No null safety when generics are in play?

Consider this simple code:

data class Wrap<T>(var raw: T) {
    val size
        get() = raw.toString().length

fun main(args: Array<String>) {
    val test: Wrap<Integer?> = Wrap(null)

I expect some kind of failure here.

  1. The compiler might complain at raw.toString() that raw may be null.
  2. The compiler might complain that Integer? is not a permissible type parameter for Wrap.
  3. We get an NPE when executing test.size.

We get … nothing. The code runs, printing an empty line.
(When calling from Java, due to silently added platform types (I assume?) things even get a more interesting.)

What’s going on here?

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I’ve been caught out by this myself, and the reason is hidden in the documentation at

The default upper bound (if none specified) is Any?.

i.e. T in your example is always treated as an optional.

Simply by changing T to be bound to Any it will add in the null checks you expect to the Wrap class.


Are you sure you get an empty line? Because I get “4” printed. Which is the length of the string "null" that is the result of null.toString()

None of the failures or compiler errors should happen in your code:

  1. raw.toString() is allowed because toString() is an extension for Any?
  2. Integer? is allowed substitution for T because T has nullable upper bound, namely Any?
  3. NPE doesn’t happen, again because toString() is an extension that can handle nullable recevier.

Thanks for the reference! I suspected something like that but couldn’t get it to match that toString() would be accepted on an optional type.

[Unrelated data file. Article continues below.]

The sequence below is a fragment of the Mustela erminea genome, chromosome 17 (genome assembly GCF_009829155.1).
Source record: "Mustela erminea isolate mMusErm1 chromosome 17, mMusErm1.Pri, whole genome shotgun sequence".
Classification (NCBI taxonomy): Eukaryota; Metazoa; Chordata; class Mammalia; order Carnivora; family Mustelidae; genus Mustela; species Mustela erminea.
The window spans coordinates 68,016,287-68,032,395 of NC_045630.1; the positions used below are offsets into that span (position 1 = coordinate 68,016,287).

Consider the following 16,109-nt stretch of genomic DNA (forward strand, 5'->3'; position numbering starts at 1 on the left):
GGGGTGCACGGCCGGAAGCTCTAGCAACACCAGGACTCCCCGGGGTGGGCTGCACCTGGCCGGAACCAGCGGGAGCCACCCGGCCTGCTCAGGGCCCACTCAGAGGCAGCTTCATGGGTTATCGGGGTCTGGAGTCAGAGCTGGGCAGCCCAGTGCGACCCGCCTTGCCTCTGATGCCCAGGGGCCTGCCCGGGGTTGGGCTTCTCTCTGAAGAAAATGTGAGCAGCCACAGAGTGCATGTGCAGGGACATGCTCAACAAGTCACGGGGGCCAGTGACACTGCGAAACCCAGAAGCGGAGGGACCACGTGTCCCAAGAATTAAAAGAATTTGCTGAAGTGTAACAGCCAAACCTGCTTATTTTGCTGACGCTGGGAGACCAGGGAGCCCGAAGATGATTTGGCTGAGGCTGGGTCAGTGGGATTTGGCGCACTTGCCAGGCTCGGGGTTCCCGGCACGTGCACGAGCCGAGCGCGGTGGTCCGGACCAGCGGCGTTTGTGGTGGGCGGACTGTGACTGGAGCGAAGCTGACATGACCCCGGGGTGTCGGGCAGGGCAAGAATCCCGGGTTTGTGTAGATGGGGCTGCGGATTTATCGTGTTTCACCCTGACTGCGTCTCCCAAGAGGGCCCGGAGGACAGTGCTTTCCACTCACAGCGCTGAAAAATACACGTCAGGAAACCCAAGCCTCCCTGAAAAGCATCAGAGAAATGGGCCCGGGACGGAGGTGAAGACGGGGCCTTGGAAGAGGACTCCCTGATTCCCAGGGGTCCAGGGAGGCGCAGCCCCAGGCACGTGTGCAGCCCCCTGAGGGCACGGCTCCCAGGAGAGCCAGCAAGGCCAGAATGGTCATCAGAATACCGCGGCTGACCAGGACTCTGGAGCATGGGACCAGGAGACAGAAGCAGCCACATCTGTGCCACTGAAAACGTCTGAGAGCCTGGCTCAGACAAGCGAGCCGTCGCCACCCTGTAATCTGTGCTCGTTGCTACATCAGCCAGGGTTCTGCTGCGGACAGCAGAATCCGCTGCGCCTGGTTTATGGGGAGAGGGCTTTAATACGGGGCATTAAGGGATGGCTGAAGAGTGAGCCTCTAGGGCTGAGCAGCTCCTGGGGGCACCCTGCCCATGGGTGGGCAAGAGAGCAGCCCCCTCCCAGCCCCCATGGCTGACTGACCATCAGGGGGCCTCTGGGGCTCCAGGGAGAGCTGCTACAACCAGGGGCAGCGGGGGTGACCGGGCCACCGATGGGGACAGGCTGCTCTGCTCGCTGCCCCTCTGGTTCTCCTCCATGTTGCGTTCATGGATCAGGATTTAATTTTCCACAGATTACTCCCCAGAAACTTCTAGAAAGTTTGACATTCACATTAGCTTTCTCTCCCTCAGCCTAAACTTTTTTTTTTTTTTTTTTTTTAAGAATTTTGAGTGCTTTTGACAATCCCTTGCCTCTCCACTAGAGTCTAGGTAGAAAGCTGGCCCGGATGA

Ah, me too. Sorry, my bad. Must have gotten lost in a series of prints.

I think this is the core of my confusion. It’s surprising to me that null should accept any method call; it certainly doesn’t in Java! But Wrap is even fine when we call it from Java, passing it Java null.

I remain puzzled why this would be Kotlin’s semantics, but thanks for the explanation!

null does not allow to call any method on it. Only the extensions that allow nullable receivers can be invoked on null receiver, e.g:

fun Any?.toString(): String
fun String?.equals(other: String?, ignoreCase: Boolean = false): Boolean
fun T.let(f: (T) -> R): R // because T is generic with Any? upper bound
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Remember to always write:

data class Wrap<T : Any>(var raw: T)

by default generic types allow implicitly on null values like this:

data class Wrap<T {{: Any?}}>(var raw: T)

then compiler will ensure that everywhere you use T you will only have non-nullable types.

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I meant, “any at all”. Anyway, “null as a value” will take some getting used to, especially in situations of interop.

Thanks. I think I got foreign-languaged; in Swift, T is equivalent to T: Any and you write T? to get the equivalent of T: Any?.

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